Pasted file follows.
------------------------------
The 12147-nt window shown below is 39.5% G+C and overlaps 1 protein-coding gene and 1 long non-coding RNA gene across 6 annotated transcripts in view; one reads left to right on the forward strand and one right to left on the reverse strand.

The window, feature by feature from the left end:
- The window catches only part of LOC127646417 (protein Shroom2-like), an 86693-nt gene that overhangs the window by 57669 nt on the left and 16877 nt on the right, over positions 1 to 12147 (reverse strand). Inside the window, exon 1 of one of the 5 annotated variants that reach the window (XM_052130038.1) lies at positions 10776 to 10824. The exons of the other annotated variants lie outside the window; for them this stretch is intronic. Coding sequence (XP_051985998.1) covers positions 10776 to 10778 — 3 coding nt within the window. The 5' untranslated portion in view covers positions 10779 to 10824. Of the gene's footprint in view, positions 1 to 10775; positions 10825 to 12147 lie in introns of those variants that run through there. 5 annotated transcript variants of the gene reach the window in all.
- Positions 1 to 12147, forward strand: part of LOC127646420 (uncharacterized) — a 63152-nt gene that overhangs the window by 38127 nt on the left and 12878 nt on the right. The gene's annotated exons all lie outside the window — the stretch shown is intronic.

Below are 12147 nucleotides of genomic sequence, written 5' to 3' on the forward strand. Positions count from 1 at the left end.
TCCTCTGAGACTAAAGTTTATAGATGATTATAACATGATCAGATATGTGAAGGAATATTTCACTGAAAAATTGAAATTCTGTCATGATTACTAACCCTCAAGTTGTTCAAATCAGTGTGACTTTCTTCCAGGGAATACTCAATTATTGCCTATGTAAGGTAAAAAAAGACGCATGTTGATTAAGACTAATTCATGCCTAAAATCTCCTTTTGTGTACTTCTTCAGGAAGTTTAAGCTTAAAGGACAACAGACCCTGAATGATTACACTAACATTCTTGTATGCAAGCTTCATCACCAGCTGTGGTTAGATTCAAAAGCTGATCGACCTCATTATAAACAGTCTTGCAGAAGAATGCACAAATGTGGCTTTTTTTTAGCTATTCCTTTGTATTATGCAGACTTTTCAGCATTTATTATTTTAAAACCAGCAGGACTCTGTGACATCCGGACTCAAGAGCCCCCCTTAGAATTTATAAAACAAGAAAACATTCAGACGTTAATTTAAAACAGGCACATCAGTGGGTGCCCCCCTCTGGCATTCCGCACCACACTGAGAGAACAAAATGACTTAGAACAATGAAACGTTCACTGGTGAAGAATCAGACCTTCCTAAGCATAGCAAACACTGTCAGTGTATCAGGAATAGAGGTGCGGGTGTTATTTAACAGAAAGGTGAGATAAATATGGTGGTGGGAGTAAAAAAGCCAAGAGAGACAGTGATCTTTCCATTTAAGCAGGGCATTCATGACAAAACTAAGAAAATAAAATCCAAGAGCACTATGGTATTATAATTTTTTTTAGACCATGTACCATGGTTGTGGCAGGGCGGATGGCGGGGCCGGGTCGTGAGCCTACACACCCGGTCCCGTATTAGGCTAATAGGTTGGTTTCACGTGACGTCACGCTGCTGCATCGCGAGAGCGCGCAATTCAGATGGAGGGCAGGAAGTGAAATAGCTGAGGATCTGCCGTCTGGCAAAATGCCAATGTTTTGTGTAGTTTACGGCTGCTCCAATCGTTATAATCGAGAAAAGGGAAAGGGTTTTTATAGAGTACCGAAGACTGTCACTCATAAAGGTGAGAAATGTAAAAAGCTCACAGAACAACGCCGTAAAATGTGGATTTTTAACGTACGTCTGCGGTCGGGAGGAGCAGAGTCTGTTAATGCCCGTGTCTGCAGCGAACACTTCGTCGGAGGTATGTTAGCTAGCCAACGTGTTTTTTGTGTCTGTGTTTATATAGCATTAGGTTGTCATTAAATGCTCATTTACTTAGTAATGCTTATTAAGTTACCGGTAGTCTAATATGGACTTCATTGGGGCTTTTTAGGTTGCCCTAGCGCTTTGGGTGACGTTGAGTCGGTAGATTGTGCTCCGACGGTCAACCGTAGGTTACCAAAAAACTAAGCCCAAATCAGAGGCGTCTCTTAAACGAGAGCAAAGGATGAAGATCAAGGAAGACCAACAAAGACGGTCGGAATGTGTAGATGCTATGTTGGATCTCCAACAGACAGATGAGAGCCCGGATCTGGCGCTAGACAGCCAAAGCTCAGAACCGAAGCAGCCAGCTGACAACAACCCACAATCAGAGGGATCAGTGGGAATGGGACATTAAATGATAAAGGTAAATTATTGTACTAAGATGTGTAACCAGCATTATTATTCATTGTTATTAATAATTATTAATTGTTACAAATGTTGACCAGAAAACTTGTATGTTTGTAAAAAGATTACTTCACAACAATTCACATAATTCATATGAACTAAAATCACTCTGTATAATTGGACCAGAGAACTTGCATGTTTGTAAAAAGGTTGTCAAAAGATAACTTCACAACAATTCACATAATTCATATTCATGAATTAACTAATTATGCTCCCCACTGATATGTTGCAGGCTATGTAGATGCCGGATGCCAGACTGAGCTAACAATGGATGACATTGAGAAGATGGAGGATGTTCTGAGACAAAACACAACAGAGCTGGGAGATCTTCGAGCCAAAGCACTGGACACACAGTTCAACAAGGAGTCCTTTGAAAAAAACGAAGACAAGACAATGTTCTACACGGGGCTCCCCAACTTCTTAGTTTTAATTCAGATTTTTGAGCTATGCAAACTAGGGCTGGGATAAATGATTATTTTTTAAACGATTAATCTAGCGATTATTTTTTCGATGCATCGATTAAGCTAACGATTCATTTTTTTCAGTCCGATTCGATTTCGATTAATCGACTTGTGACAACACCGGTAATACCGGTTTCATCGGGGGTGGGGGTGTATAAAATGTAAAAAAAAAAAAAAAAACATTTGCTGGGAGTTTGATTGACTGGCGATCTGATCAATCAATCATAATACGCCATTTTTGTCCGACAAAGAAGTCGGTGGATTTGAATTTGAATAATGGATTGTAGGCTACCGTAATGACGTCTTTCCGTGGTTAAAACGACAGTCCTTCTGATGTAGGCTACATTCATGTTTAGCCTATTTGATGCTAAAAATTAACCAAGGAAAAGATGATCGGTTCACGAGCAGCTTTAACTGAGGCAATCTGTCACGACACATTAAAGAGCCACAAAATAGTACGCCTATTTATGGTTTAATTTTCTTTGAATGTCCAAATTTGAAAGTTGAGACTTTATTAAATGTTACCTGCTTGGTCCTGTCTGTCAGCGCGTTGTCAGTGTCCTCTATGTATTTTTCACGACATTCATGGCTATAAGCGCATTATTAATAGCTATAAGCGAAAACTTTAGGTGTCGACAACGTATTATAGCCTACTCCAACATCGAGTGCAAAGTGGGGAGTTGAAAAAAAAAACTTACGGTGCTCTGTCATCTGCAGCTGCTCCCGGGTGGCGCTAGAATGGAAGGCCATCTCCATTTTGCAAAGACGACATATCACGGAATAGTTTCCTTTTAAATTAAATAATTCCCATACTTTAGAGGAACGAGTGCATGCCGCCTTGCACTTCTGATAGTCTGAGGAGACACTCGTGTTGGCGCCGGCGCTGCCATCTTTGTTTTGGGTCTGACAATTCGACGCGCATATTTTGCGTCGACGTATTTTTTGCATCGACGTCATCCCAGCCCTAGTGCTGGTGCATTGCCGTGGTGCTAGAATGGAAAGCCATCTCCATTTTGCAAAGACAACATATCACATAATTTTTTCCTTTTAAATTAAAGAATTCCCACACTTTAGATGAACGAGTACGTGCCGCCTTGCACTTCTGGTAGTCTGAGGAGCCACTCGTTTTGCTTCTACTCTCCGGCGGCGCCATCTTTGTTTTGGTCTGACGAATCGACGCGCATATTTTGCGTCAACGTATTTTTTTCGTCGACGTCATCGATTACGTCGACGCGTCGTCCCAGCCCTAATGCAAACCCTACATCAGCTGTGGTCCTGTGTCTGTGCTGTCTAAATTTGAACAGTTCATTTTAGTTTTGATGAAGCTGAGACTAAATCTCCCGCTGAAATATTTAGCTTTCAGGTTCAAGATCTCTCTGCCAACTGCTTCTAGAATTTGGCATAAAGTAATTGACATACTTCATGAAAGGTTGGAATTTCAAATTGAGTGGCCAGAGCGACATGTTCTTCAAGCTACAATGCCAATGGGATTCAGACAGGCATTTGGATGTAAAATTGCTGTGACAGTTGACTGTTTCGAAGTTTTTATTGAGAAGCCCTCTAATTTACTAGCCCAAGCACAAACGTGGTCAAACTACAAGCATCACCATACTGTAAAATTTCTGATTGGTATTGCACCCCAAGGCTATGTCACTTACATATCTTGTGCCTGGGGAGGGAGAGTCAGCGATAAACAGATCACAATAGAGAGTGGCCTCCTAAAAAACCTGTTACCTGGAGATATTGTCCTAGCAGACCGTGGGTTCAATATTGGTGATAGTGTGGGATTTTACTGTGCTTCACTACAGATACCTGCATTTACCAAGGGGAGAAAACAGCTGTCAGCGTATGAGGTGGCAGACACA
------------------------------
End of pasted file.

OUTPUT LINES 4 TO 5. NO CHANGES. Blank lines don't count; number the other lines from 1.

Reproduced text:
- Positions 1 to 12147, forward strand: part of LOC127646420 (uncharacterized) — a 63152-nt gene that overhangs the window by 38127 nt on the left and 12878 nt on the right. The gene's annotated exons all lie outside the window — the stretch shown is intronic.

Below are 12147 nucleotides of genomic sequence, written 5' to 3' on the forward strand. Positions count from 1 at the left end.